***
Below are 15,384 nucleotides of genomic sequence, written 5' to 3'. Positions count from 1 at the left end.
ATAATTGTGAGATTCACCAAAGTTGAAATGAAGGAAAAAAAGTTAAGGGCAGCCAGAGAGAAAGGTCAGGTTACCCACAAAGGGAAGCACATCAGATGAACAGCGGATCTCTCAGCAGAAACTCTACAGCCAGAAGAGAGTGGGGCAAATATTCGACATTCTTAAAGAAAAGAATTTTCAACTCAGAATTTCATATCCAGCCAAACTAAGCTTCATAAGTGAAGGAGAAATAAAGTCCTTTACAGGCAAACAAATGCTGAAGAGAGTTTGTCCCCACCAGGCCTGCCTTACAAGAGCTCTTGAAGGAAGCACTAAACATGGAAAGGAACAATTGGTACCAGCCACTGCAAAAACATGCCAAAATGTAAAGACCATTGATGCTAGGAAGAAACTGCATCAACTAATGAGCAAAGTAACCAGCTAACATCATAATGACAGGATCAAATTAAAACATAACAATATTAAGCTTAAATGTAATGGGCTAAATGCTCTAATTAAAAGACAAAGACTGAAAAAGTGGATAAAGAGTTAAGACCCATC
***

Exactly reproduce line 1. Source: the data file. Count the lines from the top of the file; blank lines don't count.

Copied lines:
Below are 15,384 nucleotides of genomic sequence, written 5' to 3'. Positions count from 1 at the left end.